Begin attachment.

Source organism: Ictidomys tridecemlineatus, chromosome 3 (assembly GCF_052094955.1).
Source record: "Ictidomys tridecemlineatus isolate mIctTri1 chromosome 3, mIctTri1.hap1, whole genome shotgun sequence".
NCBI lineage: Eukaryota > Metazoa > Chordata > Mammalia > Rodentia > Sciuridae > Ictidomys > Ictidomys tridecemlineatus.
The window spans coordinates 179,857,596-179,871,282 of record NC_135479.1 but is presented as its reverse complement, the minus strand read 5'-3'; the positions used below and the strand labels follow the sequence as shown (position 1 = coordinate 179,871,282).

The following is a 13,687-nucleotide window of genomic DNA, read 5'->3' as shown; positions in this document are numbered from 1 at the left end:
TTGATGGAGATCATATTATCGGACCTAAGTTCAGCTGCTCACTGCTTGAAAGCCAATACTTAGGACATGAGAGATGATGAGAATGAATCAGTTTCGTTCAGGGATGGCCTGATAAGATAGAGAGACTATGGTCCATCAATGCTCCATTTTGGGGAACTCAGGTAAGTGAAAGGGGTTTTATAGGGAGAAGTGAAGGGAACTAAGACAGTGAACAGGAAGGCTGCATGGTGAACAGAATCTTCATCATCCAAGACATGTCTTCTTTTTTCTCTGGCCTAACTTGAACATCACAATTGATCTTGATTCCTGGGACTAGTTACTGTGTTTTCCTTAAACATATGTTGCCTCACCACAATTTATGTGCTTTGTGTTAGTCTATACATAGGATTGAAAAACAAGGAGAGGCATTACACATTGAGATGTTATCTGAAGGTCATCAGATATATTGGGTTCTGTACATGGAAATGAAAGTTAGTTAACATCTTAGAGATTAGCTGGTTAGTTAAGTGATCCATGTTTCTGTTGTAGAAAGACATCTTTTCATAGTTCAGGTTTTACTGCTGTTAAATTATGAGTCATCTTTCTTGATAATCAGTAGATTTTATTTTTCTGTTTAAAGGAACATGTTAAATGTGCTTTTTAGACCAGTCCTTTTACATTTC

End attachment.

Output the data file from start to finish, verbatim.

Source organism: Ictidomys tridecemlineatus, chromosome 3 (assembly GCF_052094955.1).
Source record: "Ictidomys tridecemlineatus isolate mIctTri1 chromosome 3, mIctTri1.hap1, whole genome shotgun sequence".
NCBI lineage: Eukaryota > Metazoa > Chordata > Mammalia > Rodentia > Sciuridae > Ictidomys > Ictidomys tridecemlineatus.
The window spans coordinates 179,857,596-179,871,282 of record NC_135479.1 but is presented as its reverse complement, the minus strand read 5'-3'; the positions used below and the strand labels follow the sequence as shown (position 1 = coordinate 179,871,282).

The following is a 13,687-nucleotide window of genomic DNA, read 5'->3' as shown; positions in this document are numbered from 1 at the left end:
TTGATGGAGATCATATTATCGGACCTAAGTTCAGCTGCTCACTGCTTGAAAGCCAATACTTAGGACATGAGAGATGATGAGAATGAATCAGTTTCGTTCAGGGATGGCCTGATAAGATAGAGAGACTATGGTCCATCAATGCTCCATTTTGGGGAACTCAGGTAAGTGAAAGGGGTTTTATAGGGAGAAGTGAAGGGAACTAAGACAGTGAACAGGAAGGCTGCATGGTGAACAGAATCTTCATCATCCAAGACATGTCTTCTTTTTTCTCTGGCCTAACTTGAACATCACAATTGATCTTGATTCCTGGGACTAGTTACTGTGTTTTCCTTAAACATATGTTGCCTCACCACAATTTATGTGCTTTGTGTTAGTCTATACATAGGATTGAAAAACAAGGAGAGGCATTACACATTGAGATGTTATCTGAAGGTCATCAGATATATTGGGTTCTGTACATGGAAATGAAAGTTAGTTAACATCTTAGAGATTAGCTGGTTAGTTAAGTGATCCATGTTTCTGTTGTAGAAAGACATCTTTTCATAGTTCAGGTTTTACTGCTGTTAAATTATGAGTCATCTTTCTTGATAATCAGTAGATTTTATTTTTCTGTTTAAAGGAACATGTTAAATGTGCTTTTTAGACCAGTCCTTTTACATTTC